It's important to read a good variety of non-fiction texts in a kindergarten classroom. At this science station we were learning about a decomposing log and there's a vast amount of life in that log. We first read two versions of the non-fiction text The Log Hotel, and then the children had an opportunity to use props to show what they know. It also gave them a good opportunity to use the new vocabulary that was introduced in these texts. One fun activity you can do is use the non-fiction glove to help the children remember some of the elements in a non-fiction text. So they first talk about the topic. Then they tell three facts that they found in the text, and any questions or what are they wondering about that text. And, of course, we always talk about the title and the author when we read a text. I also have a story glove we use for when we're reading fiction. We talk about the characters, the setting, the problem, the solution, our favorite part, the title and the author, and finally the big idea or the message of the story.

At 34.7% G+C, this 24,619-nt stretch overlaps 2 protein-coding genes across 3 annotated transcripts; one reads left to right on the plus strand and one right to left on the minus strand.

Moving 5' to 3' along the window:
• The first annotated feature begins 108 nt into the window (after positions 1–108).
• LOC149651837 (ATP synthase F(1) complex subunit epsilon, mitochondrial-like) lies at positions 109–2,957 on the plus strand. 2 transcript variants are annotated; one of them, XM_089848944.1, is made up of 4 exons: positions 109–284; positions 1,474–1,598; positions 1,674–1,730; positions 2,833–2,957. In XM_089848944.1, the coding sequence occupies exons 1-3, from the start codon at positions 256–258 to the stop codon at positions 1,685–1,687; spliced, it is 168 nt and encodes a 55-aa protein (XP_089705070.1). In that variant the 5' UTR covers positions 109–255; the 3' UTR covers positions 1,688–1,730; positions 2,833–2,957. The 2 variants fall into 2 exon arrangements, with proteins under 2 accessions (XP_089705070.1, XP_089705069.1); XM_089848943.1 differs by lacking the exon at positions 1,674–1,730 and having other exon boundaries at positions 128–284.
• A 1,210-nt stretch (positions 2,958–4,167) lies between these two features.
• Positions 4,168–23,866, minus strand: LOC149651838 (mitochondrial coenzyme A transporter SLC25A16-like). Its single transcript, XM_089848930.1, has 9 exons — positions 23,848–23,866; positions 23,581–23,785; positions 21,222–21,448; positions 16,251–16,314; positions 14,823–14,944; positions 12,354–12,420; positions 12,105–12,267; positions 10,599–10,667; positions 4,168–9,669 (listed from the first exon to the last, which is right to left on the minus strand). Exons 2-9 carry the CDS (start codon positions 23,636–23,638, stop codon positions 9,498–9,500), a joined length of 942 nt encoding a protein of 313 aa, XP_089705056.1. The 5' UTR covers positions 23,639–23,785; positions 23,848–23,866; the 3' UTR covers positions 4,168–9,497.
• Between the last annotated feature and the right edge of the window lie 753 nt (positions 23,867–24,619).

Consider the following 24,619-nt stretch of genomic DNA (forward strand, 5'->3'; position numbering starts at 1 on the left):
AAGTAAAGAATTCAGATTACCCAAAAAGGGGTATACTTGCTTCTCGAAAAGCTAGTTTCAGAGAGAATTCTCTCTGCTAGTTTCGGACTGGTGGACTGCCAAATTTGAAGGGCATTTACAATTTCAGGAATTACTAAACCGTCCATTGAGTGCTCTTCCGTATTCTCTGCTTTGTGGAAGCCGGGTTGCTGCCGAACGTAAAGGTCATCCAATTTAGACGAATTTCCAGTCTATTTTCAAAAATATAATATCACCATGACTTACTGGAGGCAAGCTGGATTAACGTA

In conjunction with out science topic of the decomposing log the children did something with me called Share the Pen, where they're getting an opportunity to write the sounds they know or some of the high frequency words. They also love the fact that their photographs are added in to the piece of writing.
The goal of The Log Hotel: Launching Reading and Writing with a Science Activity (Virtual Tour) is to encourage students to write for an authentic purpose.
- Keep a variety of books in the classroom, including nonfiction texts related to a topic of study.
- The science station is a great place to include nonfiction texts.
- Invite students to show their understanding of a particular concept through the arts and building structures.
- At the science station, students are able to expand their vocabulary. Keep a list of new vocabulary words at the station to which students can refer.
- Engage students in the process of writing during a "share-the-pen" activity where the teacher and students write about their observations on a large piece of chart paper.